A deacon is someone who fulfils an office in the church first mentioned in Acts 6:1-7. In this passage, seven men were chosen to assist the apostles with the compassionate ministries of the church. This allowed the apostles to focus on prayer and preaching. In many Baptist churches, deacons are elected in some manner by the congregation to a set term and serve as the church board of directors. In order to be a Baptist deacon, several requirements must be met.
Fulfil the Biblical requirements of a deacon. In the Bible, Acts 6:1-7 and 1 Timothy 3:8-10,12-13 set down the spiritual and moral qualifications necessary for a deacon. The Acts passage states the requirements as "... being of honest report, full of the Holy Ghost and wisdom." The Timothy passage states that a deacon is someone who is "... grave, not doubletongued, not given to much wine, not greedy of filthy lucre; holding the mystery of faith in a pure conscience ... husbands of one wife, ruling their children and their own houses well."
Be examined and approved as a deacon candidate by the pastor and the current deacon board. You will be examined to see if you fulfil the Biblical requirements of the deacon. You will be asked questions about your personal life and habits. You may be asked to fill out a questionnaire which asks you about your doctrinal beliefs.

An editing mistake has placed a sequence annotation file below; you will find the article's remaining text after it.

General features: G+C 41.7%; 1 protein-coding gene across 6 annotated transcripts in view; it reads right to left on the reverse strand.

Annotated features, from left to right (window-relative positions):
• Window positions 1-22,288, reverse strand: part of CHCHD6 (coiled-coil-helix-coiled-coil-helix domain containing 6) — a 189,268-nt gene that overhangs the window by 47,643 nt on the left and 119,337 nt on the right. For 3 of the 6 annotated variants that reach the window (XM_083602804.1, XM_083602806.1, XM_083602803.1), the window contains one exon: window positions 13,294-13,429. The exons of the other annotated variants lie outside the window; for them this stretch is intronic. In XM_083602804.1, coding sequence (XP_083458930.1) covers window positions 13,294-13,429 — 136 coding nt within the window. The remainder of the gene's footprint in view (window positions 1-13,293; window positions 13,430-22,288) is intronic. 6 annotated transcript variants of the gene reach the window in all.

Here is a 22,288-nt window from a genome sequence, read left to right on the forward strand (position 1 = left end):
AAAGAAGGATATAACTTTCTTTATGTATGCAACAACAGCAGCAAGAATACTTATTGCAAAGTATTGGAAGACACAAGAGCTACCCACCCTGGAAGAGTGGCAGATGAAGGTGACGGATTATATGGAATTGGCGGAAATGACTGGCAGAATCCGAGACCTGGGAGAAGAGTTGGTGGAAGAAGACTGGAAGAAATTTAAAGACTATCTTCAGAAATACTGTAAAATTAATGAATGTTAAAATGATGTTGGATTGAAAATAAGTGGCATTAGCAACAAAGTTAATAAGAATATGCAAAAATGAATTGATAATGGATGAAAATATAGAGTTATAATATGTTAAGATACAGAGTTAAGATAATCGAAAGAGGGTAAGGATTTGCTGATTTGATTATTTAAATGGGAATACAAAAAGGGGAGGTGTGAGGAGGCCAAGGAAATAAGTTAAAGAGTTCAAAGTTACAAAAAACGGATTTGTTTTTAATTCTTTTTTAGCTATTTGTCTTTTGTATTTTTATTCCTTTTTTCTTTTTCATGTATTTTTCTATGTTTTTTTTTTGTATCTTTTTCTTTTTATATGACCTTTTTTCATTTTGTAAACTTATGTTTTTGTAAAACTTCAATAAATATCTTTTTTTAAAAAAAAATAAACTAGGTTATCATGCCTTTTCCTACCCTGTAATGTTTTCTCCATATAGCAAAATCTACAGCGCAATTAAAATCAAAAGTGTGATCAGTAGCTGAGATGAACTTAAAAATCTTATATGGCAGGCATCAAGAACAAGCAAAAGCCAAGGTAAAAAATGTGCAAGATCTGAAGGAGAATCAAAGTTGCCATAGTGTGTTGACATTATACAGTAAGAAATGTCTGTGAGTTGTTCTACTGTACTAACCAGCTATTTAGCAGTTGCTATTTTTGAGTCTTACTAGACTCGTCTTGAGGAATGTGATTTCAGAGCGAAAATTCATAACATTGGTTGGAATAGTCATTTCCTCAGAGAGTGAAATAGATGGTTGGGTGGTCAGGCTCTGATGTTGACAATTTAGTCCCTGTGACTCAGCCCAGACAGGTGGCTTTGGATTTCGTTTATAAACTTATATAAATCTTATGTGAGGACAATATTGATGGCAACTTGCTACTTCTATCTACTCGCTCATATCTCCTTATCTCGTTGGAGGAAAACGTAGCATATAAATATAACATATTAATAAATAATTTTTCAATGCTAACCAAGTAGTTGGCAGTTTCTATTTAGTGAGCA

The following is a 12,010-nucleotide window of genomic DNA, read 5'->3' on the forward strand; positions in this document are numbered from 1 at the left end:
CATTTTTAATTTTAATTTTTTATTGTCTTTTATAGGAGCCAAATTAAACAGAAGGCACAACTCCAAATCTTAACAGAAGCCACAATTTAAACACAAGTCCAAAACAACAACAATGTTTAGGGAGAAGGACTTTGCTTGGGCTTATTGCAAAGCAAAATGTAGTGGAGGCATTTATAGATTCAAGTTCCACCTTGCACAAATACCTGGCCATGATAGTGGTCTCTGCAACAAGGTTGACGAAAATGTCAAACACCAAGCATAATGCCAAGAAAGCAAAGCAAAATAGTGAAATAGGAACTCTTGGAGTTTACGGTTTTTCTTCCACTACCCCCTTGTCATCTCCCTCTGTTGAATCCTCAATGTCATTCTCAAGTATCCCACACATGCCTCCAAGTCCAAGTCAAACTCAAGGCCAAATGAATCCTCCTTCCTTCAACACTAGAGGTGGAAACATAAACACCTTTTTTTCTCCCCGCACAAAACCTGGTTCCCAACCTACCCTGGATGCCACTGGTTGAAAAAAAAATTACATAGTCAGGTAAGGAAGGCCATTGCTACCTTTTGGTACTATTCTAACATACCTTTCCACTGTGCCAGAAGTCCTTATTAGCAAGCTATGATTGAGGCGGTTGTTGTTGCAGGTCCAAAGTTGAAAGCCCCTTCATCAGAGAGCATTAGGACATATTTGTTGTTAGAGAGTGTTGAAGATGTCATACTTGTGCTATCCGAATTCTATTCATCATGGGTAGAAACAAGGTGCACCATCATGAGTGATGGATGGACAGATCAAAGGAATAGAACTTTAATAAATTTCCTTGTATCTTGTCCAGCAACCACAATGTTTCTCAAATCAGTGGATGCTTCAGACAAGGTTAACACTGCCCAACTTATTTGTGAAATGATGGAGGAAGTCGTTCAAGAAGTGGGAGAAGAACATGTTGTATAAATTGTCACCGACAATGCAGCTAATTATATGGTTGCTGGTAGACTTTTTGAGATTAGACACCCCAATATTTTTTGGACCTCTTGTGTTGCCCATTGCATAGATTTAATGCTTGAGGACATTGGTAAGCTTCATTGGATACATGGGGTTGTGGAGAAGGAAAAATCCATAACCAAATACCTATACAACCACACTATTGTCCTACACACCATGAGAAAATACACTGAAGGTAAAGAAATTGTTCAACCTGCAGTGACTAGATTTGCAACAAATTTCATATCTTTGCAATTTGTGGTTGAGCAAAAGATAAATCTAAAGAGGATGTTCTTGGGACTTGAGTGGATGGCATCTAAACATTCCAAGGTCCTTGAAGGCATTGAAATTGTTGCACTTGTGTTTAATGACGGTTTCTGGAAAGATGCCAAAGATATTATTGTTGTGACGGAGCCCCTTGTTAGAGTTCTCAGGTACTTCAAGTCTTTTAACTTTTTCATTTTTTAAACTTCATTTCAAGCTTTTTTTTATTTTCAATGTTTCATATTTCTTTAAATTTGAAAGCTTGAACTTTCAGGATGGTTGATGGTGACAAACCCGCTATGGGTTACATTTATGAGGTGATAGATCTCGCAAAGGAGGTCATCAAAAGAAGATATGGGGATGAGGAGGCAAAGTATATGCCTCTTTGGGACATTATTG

Be elected by your church to the office of deacon. In the Baptist church, elections are held by using a secret ballot. Usually, elections are held following a church service after the dismissal of non-members. Churches will require different majorities for election to office. Usually only a majority is required. In some Baptist churches, being elected comes before being examined and approved.
Be ordained. Many Southern Baptist churches practice deacon ordination. Ordination is an act where you are set apart for a particular ministry. At this service, you will be asked doctrinal questions and have hands laid upon you and prayers said on your behalf. Many Baptist churches do not practice deacon ordination because they see deacons as being mainly a church board member. Those who do ordain are trying to follow the practice first set down in Acts 6, where the apostles laid hands on the deacons and prayed for them.